Shuffling in perfectly camouflaged flocks across the arid Nybelmar plains, the Karnarma Sheep is a creature that appears to be literally at one with its surroundings, and the myth telling of its origins would tend to reinforce this. Carrying nearly its own weight in earth and water with it in its travels, these sheep combine a comical appearance and playful character with aspects of nobility, self sufficiency and determination that makes them a welcome and indelible part of many people’s lives, especially the Kassites, who use them for meat, milk, wool, and as plough animals and beasts of burden.
The Karnarma is a small, tubby sheep, with short, strong legs, of which the
front legs are noticeably shorter, so the head is always held near to the
ground. The hooves are especially tough, and have a slightly spade-like shape
which is perfect for moving soil and rocks. The Karnarma are an exceptionally
small breed of sheep, with even the rams standing little more than a ped at the
most, and often considerably less. They are compact and rounded in build,
usually only a ped or less from nose to tail. This stocky shape is accentuated
by a tendency to large rounded bellies, and the bulk added by their thick coats.
Males are significantly bigger than females, and all Karnarma walk with a
slightly waddling, rolling gait due to their widely spaced legs. It has been
remarked that they are built like footstools.
Their coats are very coarse to the touch, especially seeing as, whilst on a live sheep, they will almost certainly be laden with a very generous layer of dust, grit, mud and earth. This means that a sheep will in effect be the same colour as the earth it lives on, so the actual colour of a sheep can vary through every imaginable shade of brown, ochre, yellow, beige, grey, black and sienna. In areas with red soil this effect is particularly striking, giving vibrant red sheep that do not need to be branded or dyed by the herders as they will be instantly recognisable as coming from a particular area, with a particular colour of dirt.Newborn lambs are a pale yellowish-cream colour, although a healthy lamb will spoil this in less than a day by playing and rolling in the dirt.
The face of the sheep is much shorter and more snub-nosed than that of other species, with large, heavily lidded and thickly lashed eyes in a startling shade of light peridot green. These sparkling eyes seem to contain all the light-hearted adventurousness of this breed. The ostentatious eyelashes might seem decorative, but they are vital in keeping dust out of the animal’s eyes, just as the mobile nostrils have strong muscles to pull closed when the sheep is digging. Karnarma are also one of the few sheep that sneezes often, and the Kassites regard it as a good luck sign if a Karnarma sneezes at you.
The head also sports the unusual horns that are so vital to the lifestyle of the Karnarma, as they are its primary digging tool. The horns are similar at first glance to a cuncu or sawis sheep, but at the base two sharp, straight prongs point forward like a second pair of smaller horns. These are known as “spears” and are used mainly for breaking hard earth apart, though they also make fighting more dangerous than in other sheep. The main body of the horns then curls back round the sheep’s ears, before pointing downwards towards the ground under its head, forming broad, blunt and flattened tips, kept from growing too long by constant use. These are the main digging instruments, and are known as “the shovels”. With the use of its strong neck muscles a sheep can use them to move significant amounts of earth. The horns are generally of a similar colour to the sheep’s coat, as they will all be covered with the same dirt. Both male and female sheep have the same sized horns, and lambs start to grow theirs within a few days of birth. By the time they are weaned their horns will be fully formed.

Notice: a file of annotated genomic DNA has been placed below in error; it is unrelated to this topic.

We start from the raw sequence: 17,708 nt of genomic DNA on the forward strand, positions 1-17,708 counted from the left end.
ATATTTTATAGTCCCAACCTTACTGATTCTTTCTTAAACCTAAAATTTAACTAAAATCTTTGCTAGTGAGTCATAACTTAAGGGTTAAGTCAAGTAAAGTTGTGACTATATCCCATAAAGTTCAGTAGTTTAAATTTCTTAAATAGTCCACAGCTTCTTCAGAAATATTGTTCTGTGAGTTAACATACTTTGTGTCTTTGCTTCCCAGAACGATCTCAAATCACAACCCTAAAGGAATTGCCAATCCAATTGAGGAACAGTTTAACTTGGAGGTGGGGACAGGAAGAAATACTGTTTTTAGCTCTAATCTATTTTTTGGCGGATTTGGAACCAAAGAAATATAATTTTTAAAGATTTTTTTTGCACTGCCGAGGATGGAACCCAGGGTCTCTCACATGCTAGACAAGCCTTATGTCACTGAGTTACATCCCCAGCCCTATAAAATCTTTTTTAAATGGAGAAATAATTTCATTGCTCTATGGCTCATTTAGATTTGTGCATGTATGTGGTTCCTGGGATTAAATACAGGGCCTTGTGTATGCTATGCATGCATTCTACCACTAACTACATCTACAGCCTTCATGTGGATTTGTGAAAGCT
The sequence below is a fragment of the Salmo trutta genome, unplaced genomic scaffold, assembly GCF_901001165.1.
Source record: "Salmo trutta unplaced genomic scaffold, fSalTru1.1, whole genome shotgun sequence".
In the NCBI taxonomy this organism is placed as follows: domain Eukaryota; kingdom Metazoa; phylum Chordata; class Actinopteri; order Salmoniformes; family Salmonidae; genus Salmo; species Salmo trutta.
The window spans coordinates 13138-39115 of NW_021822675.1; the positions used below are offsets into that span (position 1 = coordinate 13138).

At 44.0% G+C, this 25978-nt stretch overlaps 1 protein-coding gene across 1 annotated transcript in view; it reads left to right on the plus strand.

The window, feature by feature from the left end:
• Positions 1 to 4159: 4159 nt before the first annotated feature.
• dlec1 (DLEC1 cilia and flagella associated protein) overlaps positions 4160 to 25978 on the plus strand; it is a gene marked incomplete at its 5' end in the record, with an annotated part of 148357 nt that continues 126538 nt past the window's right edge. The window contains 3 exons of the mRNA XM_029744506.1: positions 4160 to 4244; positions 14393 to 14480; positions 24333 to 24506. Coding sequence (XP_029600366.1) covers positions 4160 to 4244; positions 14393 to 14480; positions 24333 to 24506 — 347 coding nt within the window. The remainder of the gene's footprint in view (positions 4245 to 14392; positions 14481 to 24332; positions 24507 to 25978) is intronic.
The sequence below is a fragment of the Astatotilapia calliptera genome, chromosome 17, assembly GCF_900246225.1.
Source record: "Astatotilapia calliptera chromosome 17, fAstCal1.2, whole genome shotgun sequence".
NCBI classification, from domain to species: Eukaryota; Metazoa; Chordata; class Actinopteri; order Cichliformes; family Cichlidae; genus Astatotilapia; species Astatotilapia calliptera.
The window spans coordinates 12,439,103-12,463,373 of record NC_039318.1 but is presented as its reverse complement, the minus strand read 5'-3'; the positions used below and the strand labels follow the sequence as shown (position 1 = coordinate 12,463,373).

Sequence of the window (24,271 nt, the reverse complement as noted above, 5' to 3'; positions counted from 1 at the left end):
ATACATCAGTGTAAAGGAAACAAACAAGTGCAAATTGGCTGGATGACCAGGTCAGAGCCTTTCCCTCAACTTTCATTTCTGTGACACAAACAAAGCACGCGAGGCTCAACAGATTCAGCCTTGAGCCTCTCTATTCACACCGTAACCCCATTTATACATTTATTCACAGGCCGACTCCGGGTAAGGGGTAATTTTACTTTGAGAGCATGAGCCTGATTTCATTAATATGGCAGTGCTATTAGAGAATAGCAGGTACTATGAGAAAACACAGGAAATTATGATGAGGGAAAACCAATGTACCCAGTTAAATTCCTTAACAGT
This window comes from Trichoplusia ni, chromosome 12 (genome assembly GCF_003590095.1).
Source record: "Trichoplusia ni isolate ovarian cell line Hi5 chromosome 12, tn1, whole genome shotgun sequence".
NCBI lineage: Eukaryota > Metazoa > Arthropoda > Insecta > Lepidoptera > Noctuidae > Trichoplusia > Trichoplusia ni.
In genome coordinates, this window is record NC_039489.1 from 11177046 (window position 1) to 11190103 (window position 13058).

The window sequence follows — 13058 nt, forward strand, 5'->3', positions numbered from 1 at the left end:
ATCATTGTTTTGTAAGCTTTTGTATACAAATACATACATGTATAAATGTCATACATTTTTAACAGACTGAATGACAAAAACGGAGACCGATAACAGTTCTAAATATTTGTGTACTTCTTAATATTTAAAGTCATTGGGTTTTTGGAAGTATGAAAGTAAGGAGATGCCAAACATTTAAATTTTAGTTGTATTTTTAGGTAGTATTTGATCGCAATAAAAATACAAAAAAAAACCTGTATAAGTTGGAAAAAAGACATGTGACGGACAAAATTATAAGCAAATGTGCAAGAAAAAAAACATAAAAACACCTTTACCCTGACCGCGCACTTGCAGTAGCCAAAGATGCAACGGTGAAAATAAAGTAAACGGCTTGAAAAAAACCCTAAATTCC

Small plants occasionally grow on the backs of older, larger sheep, including Zhun geraniums, mudmoss, and common dustorchids. Many Kassite herders, especially children, encourage this, as it not only looks interesting, and occasionally provides a kind of walking garden, carrying choice herbs, but also marks the sheep out as special, and often increases the price it will sell for. Some even believe sheep with luxuriant growths on their backs to be sacred, and to offer protection to the whole herd (see Myth/Lore/Origin).
Perhaps the most useful attribute of the Karnarma is its uncanny ability to find
tuberous plants and underground water
supplies. It is thought to locate food and water
mainly by scent, as it has an excellent sense of smell. They also appear to have
a good working memory, as they occasionally bury tubers they don’t want at the
time for consumption in leaner times, and seem fairly efficient at finding them,
sometimes months later. Herders often leave special markers at places where
sheep have found water and edible roots; so that they can return next time they
are in the area.
It is often remarked that a creature with such a generous fleece should not be able to survive in the arid plains of eastern Nybelmar - and the heavy fleeces certainly look incongruous under the midday sun. However, the thick, nearly impenetrable layer of earth that clings to Karnarma wool turns what should be a plague into a great asset. If you work your fingers through the strata of dust and dirt, you may be surprised to find that under the surface the wool is moist, even muddy, and much cooler than on the outside. The skin in fact loses barely any water, as it is so well protected by the earth held in the coat. It’s like keeping water cool by putting it in a sealed pottery jar.